Nigeria Spotlight: An Interview with Ann Oden

Nigeria is now the largest economy in Africa—what are the opportunities ahead for partnership and growth?

Nigeria is a huge market. By size, it is five countries in one, more or less, so for any business, the market is there. And then there is our growing democracy. We certainly have our challenges, but we have come a very long way from our authoritarian past. Nigeria’s democracy is becoming more mature—elected leaders coming from different backgrounds, not just the elite. The last thing is that, like it or not, we have the oil resources. We are the number-one producer of oil in Africa and the fifth- or sixth-largest exporter to the United States. In short, opportunities abound!

A lot of stereotypes prevail about the difficulties of doing business in Africa, and especially in Nigeria. To what extent are these true or not? What implications does this have?

That is a very interesting question. A World Bank report several years ago laid out all the challenges around business environment, taxation, land ownership, and other legislation as well as security challenges. That report drives most people’s understanding of Nigeria’s business environment. When the World Bank says something, we all tend to agree, mostly because we don’t have something to counter it. But in reality, the government, especially government at the subnational level, has worked hard to try to overcome the legislative challenges, eliminate the bottlenecks, and ensure that it is easier to do business in Nigeria. By the time the World Bank puts out its next report, I hope it will reflect positively on this progress.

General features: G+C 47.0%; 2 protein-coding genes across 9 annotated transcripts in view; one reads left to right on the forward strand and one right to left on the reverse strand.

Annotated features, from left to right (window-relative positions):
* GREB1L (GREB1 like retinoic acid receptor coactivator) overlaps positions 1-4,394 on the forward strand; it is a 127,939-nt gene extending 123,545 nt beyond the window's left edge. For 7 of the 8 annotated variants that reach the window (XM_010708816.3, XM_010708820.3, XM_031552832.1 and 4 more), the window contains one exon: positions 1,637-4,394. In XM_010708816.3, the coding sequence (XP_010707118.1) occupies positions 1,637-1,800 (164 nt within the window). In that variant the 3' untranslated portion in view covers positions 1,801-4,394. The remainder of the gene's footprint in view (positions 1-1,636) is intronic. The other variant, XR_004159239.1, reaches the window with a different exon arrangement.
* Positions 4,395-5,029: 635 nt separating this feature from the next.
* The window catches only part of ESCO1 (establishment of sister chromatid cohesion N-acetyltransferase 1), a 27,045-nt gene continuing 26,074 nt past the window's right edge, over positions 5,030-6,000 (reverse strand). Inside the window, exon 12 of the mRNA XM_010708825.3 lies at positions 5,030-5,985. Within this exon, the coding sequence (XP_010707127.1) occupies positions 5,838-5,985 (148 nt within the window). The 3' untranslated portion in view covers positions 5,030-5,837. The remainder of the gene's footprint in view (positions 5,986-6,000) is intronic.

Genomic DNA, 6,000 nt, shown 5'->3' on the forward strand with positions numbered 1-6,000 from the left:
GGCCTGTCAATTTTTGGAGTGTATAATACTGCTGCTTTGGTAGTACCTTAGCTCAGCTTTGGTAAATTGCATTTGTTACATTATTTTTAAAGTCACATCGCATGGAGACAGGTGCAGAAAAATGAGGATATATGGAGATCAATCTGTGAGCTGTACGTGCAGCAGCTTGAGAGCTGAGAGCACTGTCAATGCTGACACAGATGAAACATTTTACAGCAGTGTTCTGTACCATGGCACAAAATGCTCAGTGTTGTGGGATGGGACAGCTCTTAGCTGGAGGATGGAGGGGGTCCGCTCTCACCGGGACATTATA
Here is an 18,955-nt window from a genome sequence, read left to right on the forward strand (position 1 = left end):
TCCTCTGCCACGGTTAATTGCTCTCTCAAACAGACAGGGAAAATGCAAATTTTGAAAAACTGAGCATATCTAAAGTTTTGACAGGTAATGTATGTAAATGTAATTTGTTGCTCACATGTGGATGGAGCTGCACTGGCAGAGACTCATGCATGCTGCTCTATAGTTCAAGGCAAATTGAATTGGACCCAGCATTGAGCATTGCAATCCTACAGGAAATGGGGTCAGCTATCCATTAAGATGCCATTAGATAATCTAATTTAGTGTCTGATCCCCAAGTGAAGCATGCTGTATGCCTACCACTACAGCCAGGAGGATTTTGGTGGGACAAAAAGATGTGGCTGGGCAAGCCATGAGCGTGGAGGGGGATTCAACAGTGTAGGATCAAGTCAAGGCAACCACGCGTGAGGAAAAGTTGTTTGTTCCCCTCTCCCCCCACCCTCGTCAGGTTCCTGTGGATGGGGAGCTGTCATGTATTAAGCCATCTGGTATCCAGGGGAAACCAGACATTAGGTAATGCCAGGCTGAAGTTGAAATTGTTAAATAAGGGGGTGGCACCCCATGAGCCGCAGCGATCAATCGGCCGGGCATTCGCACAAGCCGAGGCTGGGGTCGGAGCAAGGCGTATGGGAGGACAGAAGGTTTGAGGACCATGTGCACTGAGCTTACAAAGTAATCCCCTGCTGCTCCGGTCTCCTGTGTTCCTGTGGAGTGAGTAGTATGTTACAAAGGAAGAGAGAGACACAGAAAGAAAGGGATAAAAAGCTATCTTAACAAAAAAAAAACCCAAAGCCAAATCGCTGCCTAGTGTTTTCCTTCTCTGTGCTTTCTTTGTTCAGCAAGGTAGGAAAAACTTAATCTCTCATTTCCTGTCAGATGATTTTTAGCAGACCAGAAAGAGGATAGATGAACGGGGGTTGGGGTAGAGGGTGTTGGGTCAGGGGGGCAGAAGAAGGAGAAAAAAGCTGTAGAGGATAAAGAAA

Security is an area where Nigeria has not made the progress needed for business to thrive. This is a critical challenge, but there is a significant government commitment and many resources are being directed at strengthening security. It is also significant that for the first time, the Government of Nigeria has sought assistance from other nations, including the United States, to bring resources, skills-transfer and intelligence to help us resolve this challenge.

What guidance can you offer foreign businesses interested in doing business in Nigeria?

They need to come in with an open mind and not rely on stereotypes presented in the international press. It might be worthwhile for these foreign businesses to do early reconnaissance on the opportunities that they wish to invest in. One way I’ve seen this done well is through global pro bono initiatives, such as IBM’s Corporate Service Corps and Smarter Cities Challenge programs. These programs provide excellent insights and help business leaders understand how to be successful in Nigeria. At the same time, they contributed real social value by advising local governments and NGOs on how to solve some of their core challenges in service delivery.

It’s critical for foreign businesses to find a good local partner that can help them navigate the Nigerian context, which is a critical part of a local security strategy, as these partners have the best sense of risk and safety. These local entities can be vetted through the Investment Promotion Commission, which directs investors to credible local partners.

How does Nigeria’s great wealth of natural resources figure into the country’s future? Is it a blessing or a curse?